Israel’s government appeared to have learnt the key lesson of the country’s second coronavirus wave: open things slowly. Slowly enough to see the impact of each decision in the hope that infection rates keep dropping, and slowly enough to stop or reverse any relaxation of the rules before things spiral out of control again and a third lockdown becomes necessary.
Or at least, that’s the plan. But it’s already running into trouble over the reopening of the education system, starting, in theory, with pre-schools, kindergartens and daycare for 0-6-year-olds.
More than just pre-schools
Did I say starting with pre-schools? That’s not quite right, actually.
- Students at Hesder Yeshivot for post-school national religious students returned to their studies a week ago, right after the Sukkot festival, at the height of the full national lockdown.
- National-religious boarding schools for teenagers, the pnimiot and ulpanot, reopened this week. In theory, students at these schools will be restricted to “capsules”, but given that they’re also allowed to spend every other weekend at home, the capsule situation is
- Haredi Yeshivot will return later this week, also with a capsule deal — which worked out so well last time.
So even officially, a lot more educational institutions are opening, with many teenagers going back to school in person.
And that’s just what’s legally open.
R Kanievsky, the spiritual leader of much of Israel’s non-Hassidic Ashkenazi Haredi community, ordered that schools for younger children – well, for younger boys, anyway – the Talmud Torah schools, should open despite the law. Yesterday, many did.
This morning, some girls’ schools also began opening illegally, too. These illegal school reopenings are not limited to R Kanievsky’s community; many Hassidic schools are also open.
Some Haredi schools took things even further, celebrating the illegal reopenings with parties and bouncy castles, like this one from the Red Zone city, Elad, today.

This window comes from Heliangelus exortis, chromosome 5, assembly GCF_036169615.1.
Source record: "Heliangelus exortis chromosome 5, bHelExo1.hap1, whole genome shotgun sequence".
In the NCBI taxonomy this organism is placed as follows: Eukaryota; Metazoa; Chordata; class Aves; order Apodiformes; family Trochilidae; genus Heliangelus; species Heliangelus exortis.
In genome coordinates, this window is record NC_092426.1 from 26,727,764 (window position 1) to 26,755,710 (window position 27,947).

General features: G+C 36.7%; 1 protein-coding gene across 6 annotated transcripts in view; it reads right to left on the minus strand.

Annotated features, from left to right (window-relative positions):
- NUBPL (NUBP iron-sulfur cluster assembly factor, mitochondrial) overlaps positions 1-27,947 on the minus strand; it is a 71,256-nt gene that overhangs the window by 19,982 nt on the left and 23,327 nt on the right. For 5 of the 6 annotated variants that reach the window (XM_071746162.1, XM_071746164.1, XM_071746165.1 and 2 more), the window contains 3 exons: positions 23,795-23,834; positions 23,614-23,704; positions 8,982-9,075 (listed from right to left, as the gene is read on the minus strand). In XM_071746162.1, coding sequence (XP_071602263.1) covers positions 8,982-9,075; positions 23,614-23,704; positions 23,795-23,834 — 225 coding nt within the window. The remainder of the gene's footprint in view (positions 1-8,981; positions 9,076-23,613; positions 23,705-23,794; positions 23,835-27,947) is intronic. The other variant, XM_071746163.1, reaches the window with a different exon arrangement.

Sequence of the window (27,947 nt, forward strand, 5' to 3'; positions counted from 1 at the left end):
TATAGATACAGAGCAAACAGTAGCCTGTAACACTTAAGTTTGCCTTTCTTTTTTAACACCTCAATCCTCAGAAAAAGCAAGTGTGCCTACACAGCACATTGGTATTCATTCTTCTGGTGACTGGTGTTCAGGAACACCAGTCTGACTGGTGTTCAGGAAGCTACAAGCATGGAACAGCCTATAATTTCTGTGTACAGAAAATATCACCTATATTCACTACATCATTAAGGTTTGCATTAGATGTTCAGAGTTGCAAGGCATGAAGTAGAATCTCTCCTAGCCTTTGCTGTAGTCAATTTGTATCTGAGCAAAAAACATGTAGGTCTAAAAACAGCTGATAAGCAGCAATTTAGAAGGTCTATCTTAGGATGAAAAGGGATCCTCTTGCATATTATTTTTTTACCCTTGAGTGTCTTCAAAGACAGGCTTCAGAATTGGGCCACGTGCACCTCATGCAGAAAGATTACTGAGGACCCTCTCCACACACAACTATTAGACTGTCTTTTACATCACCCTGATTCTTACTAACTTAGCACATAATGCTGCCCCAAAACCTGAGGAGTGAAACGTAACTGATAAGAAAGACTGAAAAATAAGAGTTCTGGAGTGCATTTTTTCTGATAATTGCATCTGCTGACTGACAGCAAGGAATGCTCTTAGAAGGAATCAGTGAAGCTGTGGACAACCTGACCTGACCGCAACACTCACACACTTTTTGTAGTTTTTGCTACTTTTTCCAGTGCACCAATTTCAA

So while the government talks about a slow, phased reopening starting only with under-7s, the reality is that large parts of the education sectors are open at all ages.
Ironically, the few remaining Red Zones in Israel (Bnei Brak, Modiin Illit, Elad etc) are the only places in the country where all schools, for all ages, are open. Meanwhile places with very low coronavirus incidence, like Tel Aviv, remain closed.
Schools and coronavirus
The science on schools and coronavirus is not settled. At all. There are vastly differing studies out there, with some papers saying schools are not a source of Covid-19 outbreaks at all, and others suggesting that they’re a major factor.
There is consensus that children, especially those younger than ten, are much less likely to develop symptoms if they catch the coronavirus, and are much less likely to become seriously ill. Because of this, they’re probably at least somewhat less contagious on average because the virus is less likely to make them cough or sneeze.
That’s where the consensus ends, though. Some studies suggest that kids catch the virus at about the same rate as adults, while others say they’re less likely to get it. Some studies claim that children are much less infectious than adults, while others say the difference is marginal.
In Israel, about a third of all coronavirus cases were in the 0-19 age ranges. This means children and teens are under-represented compared to their share of the population, but not by a big amount.